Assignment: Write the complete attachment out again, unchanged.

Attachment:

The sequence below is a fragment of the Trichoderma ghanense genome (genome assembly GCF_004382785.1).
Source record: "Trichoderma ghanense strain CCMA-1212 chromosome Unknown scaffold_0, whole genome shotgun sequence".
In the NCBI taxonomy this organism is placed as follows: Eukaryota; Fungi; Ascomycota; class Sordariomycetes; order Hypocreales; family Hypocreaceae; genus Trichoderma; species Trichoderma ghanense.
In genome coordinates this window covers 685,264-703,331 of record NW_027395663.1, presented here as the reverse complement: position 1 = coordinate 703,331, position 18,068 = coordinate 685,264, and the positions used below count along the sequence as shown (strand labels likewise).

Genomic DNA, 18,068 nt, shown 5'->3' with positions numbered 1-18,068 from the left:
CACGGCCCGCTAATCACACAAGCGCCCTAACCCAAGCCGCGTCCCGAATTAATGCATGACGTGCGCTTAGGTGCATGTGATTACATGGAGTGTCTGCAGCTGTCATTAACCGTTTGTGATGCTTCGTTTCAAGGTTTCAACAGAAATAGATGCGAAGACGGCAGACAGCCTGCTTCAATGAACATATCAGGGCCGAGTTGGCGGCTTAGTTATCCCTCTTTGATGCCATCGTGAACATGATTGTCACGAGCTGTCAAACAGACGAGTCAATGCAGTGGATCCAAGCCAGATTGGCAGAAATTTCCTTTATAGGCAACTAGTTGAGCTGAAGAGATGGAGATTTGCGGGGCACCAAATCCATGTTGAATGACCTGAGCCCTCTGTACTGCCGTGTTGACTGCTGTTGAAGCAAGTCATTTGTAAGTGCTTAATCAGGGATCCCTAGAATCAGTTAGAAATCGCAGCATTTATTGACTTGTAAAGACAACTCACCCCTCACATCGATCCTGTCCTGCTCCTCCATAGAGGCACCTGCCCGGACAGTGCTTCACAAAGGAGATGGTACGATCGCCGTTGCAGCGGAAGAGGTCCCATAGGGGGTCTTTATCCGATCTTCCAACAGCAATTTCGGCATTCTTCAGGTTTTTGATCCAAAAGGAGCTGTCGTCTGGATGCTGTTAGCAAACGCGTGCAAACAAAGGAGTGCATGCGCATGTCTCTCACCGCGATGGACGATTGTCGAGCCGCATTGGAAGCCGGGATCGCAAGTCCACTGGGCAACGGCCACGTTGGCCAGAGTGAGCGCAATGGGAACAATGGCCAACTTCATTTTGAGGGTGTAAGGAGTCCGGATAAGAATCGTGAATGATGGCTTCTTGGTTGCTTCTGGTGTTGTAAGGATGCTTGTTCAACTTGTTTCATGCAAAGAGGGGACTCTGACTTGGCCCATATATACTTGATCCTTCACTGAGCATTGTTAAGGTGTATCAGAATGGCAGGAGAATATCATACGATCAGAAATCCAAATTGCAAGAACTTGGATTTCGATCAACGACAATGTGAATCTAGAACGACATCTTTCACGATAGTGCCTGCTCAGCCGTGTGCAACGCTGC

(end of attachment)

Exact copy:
The sequence below is a fragment of the Trichoderma ghanense genome (genome assembly GCF_004382785.1).
Source record: "Trichoderma ghanense strain CCMA-1212 chromosome Unknown scaffold_0, whole genome shotgun sequence".
In the NCBI taxonomy this organism is placed as follows: Eukaryota; Fungi; Ascomycota; class Sordariomycetes; order Hypocreales; family Hypocreaceae; genus Trichoderma; species Trichoderma ghanense.
In genome coordinates this window covers 685,264-703,331 of record NW_027395663.1, presented here as the reverse complement: position 1 = coordinate 703,331, position 18,068 = coordinate 685,264, and the positions used below count along the sequence as shown (strand labels likewise).

Genomic DNA, 18,068 nt, shown 5'->3' with positions numbered 1-18,068 from the left:
CACGGCCCGCTAATCACACAAGCGCCCTAACCCAAGCCGCGTCCCGAATTAATGCATGACGTGCGCTTAGGTGCATGTGATTACATGGAGTGTCTGCAGCTGTCATTAACCGTTTGTGATGCTTCGTTTCAAGGTTTCAACAGAAATAGATGCGAAGACGGCAGACAGCCTGCTTCAATGAACATATCAGGGCCGAGTTGGCGGCTTAGTTATCCCTCTTTGATGCCATCGTGAACATGATTGTCACGAGCTGTCAAACAGACGAGTCAATGCAGTGGATCCAAGCCAGATTGGCAGAAATTTCCTTTATAGGCAACTAGTTGAGCTGAAGAGATGGAGATTTGCGGGGCACCAAATCCATGTTGAATGACCTGAGCCCTCTGTACTGCCGTGTTGACTGCTGTTGAAGCAAGTCATTTGTAAGTGCTTAATCAGGGATCCCTAGAATCAGTTAGAAATCGCAGCATTTATTGACTTGTAAAGACAACTCACCCCTCACATCGATCCTGTCCTGCTCCTCCATAGAGGCACCTGCCCGGACAGTGCTTCACAAAGGAGATGGTACGATCGCCGTTGCAGCGGAAGAGGTCCCATAGGGGGTCTTTATCCGATCTTCCAACAGCAATTTCGGCATTCTTCAGGTTTTTGATCCAAAAGGAGCTGTCGTCTGGATGCTGTTAGCAAACGCGTGCAAACAAAGGAGTGCATGCGCATGTCTCTCACCGCGATGGACGATTGTCGAGCCGCATTGGAAGCCGGGATCGCAAGTCCACTGGGCAACGGCCACGTTGGCCAGAGTGAGCGCAATGGGAACAATGGCCAACTTCATTTTGAGGGTGTAAGGAGTCCGGATAAGAATCGTGAATGATGGCTTCTTGGTTGCTTCTGGTGTTGTAAGGATGCTTGTTCAACTTGTTTCATGCAAAGAGGGGACTCTGACTTGGCCCATATATACTTGATCCTTCACTGAGCATTGTTAAGGTGTATCAGAATGGCAGGAGAATATCATACGATCAGAAATCCAAATTGCAAGAACTTGGATTTCGATCAACGACAATGTGAATCTAGAACGACATCTTTCACGATAGTGCCTGCTCAGCCGTGTGCAACGCTGC